Jarish Inyo wrote:It does a prohibition as it states the transfer must of their armaments to an intended final recipient conditional on the completion of an end-user certificate by the buyer. As the local shop is not the intended final recipient, the manufacturer could not transfer their product to the shop or a broker.

"If the local shop is not the intended final recipient, then it doesn't need to sign an end-user certificate? The clause doesn't say that every transfer must have an intended final user, just that any transfer that does must include the signing of an end-user certificate.

"But wouldn't accepting that interpretation render this proposal toothless anyhows, by allowing all transfers that don't have "intended" final recipients when initially carried out? After all, a national government buying weapons for its army to use in a war of conquest probably doesn't know at that stage which soldiers are going to be issued with which individual weapons, but could [reasonably] legitimately claim those soldiers collectively as the final recipients ..."

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Postby Sciongrad » Mon Oct 31, 2016 9:16 pm

Bears Armed wrote:
Sciongrad wrote:"If the local shop is not the intended final recipient, then it doesn't need to sign an end-user certificate? The clause doesn't say that every transfer must have an intended final user, just that any transfer that does must include the signing of an end-user certificate.

"But wouldn't accepting that interpretation render this proposal toothless anyhows, by allowing all transfers that don't have "intended" final recipients when initially carried out? After all, a national government buying weapons for its army to use in a war of conquest probably doesn't know at that stage which soldiers are going to be issued with which individual weapons, but could [reasonably] legitimately claim those soldiers collectively as the final recipients ..."

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"Not necessarily. If a good doesn't have an intended final recipient, that would simply obviate the need for an end-user certificate. The provisions of clause 9 are not limited strictly to intended final recipients. According to my reading of the proposal, clause 9 would event prevent the sale of arms to retailers if there is a likelihood those arms will be used in violation of any of the regulations listed."
Last edited by Sciongrad on Mon Oct 31, 2016 9:20 pm, edited 1 time in total.
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Postby Araraukar » Tue Nov 01, 2016 4:35 am

Natalia1, are you sure you're not trying to mix two different category proposals into one? It looks to me like you're trying to do a Gun Control one about individuals being the "intended recipient" and how to make them sign the end user certificates, and a Global Disarmament one about nations' militaries possibly using them for WA resolution defying purposes.

Also, what exact minimum is going to satisfy clause 3? A simple paper with the text "I intend to be the only owner of this gun, sign here" apparently would. You don't really need something three pages long in small print - unless, of course, your nation's laws require it. And what about individuals who have signed the certificate, but later want to get rid of the gun by selling it legally?

Weapons are forbidden in Araraukar except for law enforcement2, so I admit being a little vague on the civilian gun owning and selling practices, but I know certain nations think there's nothing wrong with that, and they'd probably be upset if such rights were severely restricted.

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Sciongrad
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Postby Sciongrad » Sun Jan 29, 2017 10:00 am

Araraukar wrote:Natalia1, are you sure you're not trying to mix two different category proposals into one? It looks to me like you're trying to do a Gun Control one about individuals being the "intended recipient" and how to make them sign the end user certificates, and a Global Disarmament one about nations' militaries possibly using them for WA resolution defying purposes.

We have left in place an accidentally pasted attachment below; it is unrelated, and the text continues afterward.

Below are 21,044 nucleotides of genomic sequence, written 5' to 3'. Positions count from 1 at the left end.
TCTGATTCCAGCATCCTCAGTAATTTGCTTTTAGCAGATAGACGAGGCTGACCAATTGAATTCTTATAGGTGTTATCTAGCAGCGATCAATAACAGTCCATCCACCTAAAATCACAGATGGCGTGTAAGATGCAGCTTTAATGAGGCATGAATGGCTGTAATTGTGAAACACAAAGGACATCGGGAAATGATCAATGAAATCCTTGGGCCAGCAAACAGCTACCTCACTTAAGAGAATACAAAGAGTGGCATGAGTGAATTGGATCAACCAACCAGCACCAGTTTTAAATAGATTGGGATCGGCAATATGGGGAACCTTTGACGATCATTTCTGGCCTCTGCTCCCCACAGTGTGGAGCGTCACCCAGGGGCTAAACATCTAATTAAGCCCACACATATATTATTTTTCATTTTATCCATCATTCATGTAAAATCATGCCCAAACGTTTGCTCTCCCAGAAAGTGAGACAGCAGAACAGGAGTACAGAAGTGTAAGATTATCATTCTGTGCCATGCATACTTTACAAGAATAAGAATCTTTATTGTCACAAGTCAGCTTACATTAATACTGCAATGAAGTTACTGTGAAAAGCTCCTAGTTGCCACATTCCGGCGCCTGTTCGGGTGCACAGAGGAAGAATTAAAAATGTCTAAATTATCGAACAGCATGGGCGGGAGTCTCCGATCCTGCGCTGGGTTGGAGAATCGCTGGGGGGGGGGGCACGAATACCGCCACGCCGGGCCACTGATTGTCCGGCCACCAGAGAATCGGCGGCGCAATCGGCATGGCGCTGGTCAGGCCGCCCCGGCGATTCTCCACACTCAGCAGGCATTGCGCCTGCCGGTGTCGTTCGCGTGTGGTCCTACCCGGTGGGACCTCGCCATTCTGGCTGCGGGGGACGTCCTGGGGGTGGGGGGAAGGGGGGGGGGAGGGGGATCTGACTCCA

"This proposal does not qualify as gun control, in the opinion of my government. The resolution is intended to disarm certain national or non-state groups by restricting the transfer of weapons, it is not intended to restrict an private individual's ability to own a gun. If at any point an individual is barred from owning a gun, that restriction is only incidental to the broader proscription on transfers for certain enumerated purposes."

Also, what exact minimum is going to satisfy clause 3? A simple paper with the text "I intend to be the only owner of this gun, sign here" apparently would. You don't really need something three pages long in small print - unless, of course, your nation's laws require it. And what about individuals who have signed the certificate, but later want to get rid of the gun by selling it legally?

"A legal document that confirms that the person purchasing the arm is the final recipient is all that clause 3 requires. The proposal doesn't forbid resale, it merely creates a paper trail for who the intended final recipient was. If an arm registered to an individual ends up in the hands of terrorists, then we now know who to approach."

Weapons are forbidden in Araraukar except for law enforcement2, so I admit being a little vague on the civilian gun owning and selling practices, but I know certain nations think there's nothing wrong with that, and they'd probably be upset if such rights were severely restricted.

"Individual rights are not really curtailed here, even if one believes that owning a weapon is a right. But even then, Sciongrad believes the harm posed by the unrestricted trade of weapons dwarfs whatever cost is involved in placing certain limitations on firearm transfers."
Last edited by Sciongrad on Tue Jan 31, 2017 10:27 am, edited 2 times in total.
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Postby Imperium Anglorum » Sun Jan 29, 2017 12:12 pm

PARSONS: What were the changes recently made to the text?

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Postby Sciongrad » Sun Jan 29, 2017 12:26 pm

Imperium Anglorum wrote:PARSONS: What were the changes recently made to the text?

"All of them were cosmetic (OOC: formatting errors)."